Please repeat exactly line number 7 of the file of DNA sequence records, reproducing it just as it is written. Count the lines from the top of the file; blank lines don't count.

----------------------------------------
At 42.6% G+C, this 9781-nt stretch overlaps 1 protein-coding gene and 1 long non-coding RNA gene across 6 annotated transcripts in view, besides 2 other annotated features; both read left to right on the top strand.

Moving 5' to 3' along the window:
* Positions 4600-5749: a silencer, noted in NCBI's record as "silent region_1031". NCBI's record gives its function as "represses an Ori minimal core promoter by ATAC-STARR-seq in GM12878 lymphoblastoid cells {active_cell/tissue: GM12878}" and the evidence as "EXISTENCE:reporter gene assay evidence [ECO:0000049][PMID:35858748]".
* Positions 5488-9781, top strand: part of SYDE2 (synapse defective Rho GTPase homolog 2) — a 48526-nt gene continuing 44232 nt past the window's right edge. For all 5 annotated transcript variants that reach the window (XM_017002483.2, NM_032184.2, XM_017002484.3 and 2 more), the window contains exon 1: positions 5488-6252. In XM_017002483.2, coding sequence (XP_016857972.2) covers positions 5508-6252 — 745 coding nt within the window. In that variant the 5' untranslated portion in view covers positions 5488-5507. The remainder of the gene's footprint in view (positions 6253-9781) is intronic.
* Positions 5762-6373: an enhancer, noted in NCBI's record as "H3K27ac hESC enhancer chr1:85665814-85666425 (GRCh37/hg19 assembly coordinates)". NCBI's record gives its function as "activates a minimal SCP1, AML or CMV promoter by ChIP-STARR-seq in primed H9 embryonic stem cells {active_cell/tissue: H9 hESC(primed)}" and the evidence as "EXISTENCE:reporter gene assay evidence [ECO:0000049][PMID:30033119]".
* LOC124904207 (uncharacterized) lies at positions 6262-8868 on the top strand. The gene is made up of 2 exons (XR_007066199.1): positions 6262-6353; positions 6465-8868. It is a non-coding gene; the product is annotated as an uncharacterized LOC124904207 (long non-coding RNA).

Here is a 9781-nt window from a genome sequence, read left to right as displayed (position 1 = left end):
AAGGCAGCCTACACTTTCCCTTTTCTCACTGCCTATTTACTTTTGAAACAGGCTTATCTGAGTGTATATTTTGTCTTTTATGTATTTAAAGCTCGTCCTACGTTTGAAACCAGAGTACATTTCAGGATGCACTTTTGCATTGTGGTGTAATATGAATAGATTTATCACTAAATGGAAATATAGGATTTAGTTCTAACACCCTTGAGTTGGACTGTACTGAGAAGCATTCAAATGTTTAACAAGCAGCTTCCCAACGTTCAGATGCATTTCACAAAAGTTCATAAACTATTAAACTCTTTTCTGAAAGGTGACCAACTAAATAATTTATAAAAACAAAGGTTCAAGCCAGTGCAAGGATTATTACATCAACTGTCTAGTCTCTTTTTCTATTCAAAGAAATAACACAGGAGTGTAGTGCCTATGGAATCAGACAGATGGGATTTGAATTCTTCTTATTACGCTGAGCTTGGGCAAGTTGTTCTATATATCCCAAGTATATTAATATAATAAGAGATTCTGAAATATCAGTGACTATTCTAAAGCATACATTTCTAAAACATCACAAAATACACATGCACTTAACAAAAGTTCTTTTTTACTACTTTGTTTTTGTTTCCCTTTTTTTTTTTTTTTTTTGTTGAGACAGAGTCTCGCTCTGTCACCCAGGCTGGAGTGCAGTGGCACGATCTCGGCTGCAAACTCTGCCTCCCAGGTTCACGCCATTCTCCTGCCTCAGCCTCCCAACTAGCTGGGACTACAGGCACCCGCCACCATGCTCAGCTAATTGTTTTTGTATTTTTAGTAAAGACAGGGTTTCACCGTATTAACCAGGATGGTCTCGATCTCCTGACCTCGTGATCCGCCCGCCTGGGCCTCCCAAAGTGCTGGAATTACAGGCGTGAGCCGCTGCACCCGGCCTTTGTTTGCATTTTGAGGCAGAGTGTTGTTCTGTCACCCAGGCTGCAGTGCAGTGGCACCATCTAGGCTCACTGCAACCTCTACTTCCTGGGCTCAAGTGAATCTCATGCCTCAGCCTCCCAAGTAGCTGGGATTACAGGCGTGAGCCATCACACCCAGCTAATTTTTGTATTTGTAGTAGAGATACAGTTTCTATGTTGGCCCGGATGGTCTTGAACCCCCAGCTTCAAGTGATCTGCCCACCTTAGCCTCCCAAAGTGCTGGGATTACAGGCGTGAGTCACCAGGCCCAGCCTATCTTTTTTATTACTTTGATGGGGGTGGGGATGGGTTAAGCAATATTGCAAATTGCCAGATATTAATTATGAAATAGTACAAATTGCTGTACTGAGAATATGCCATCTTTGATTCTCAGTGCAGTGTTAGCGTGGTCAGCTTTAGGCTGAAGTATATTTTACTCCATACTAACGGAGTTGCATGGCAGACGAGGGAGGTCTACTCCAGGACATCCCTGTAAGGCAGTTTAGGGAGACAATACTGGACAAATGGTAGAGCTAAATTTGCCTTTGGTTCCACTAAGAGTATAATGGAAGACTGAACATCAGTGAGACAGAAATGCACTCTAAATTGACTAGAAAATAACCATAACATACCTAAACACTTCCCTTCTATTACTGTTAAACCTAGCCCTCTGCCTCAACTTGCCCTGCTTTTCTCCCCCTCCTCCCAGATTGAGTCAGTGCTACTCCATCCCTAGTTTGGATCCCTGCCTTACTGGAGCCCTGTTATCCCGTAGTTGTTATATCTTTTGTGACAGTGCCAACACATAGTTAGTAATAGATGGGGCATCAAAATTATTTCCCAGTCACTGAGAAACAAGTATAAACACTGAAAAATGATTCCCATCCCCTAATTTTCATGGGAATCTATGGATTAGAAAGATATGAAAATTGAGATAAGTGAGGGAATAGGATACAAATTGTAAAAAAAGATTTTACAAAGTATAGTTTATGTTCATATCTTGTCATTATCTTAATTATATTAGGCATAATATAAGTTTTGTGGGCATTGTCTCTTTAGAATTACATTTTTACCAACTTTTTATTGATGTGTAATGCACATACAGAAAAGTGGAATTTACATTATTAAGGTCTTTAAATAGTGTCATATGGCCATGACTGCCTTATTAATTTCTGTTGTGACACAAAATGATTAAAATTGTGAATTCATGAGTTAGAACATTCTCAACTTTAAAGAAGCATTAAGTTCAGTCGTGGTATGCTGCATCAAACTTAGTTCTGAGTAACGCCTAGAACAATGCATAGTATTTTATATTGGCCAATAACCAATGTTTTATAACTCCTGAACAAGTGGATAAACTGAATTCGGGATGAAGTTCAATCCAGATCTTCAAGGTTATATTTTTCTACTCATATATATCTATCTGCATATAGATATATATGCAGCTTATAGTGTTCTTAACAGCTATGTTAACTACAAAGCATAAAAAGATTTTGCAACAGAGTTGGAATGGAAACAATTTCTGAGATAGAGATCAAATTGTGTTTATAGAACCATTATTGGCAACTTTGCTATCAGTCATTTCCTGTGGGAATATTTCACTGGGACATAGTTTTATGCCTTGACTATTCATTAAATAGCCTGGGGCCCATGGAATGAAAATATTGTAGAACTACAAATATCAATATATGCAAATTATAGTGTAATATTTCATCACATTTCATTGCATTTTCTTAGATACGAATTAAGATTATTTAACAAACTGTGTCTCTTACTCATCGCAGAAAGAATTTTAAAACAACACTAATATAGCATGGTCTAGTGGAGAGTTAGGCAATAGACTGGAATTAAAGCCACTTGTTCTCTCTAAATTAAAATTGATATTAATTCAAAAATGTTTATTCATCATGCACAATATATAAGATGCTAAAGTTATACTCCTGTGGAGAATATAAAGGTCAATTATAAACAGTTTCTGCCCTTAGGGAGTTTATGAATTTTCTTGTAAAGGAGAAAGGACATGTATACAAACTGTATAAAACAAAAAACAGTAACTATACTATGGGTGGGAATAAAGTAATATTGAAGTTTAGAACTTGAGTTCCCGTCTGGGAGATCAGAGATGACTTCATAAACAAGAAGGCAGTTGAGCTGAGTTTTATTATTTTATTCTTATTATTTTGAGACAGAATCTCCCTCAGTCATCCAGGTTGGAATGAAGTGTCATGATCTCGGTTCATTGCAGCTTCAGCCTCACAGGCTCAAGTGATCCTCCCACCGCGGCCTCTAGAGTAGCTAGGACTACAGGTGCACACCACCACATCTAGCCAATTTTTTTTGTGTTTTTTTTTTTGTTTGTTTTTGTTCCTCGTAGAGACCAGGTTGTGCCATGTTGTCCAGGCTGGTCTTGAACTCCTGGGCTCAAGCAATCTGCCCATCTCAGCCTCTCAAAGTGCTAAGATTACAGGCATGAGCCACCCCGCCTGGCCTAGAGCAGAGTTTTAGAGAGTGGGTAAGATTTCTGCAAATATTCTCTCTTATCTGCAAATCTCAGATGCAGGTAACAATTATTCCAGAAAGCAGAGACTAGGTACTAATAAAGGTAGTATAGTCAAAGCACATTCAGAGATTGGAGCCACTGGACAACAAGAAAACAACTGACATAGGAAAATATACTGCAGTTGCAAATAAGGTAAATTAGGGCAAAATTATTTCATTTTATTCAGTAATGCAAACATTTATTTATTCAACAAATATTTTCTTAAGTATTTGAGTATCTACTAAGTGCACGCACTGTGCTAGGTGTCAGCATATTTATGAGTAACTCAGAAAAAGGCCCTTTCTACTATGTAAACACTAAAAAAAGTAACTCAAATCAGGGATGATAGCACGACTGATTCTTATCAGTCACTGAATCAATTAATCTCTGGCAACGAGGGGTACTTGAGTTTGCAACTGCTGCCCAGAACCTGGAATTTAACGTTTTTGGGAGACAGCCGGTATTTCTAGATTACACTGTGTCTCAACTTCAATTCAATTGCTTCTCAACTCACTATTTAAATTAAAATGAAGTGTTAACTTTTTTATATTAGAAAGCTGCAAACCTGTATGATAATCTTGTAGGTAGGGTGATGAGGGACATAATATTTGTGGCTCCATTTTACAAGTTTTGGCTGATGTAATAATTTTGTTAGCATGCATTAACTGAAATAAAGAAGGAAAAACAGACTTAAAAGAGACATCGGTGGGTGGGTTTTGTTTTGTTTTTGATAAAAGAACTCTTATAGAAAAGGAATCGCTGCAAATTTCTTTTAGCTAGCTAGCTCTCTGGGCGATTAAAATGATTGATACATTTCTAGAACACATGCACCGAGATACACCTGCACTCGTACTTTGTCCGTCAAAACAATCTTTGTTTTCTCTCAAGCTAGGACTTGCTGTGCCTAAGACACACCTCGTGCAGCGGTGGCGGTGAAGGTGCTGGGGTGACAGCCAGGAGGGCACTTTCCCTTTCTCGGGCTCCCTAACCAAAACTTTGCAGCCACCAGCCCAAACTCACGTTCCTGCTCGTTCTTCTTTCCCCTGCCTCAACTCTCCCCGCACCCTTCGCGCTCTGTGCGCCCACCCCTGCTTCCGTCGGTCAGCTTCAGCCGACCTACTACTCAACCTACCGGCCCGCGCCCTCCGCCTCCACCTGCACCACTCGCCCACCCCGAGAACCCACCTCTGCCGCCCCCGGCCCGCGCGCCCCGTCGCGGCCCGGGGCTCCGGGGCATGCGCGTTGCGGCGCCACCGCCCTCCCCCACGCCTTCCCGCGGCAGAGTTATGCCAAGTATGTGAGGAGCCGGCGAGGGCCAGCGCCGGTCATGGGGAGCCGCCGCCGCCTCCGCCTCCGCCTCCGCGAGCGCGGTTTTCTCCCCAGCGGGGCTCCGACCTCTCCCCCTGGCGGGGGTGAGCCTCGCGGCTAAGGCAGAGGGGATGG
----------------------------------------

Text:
Here is a 9781-nt window from a genome sequence, read left to right as displayed (position 1 = left end):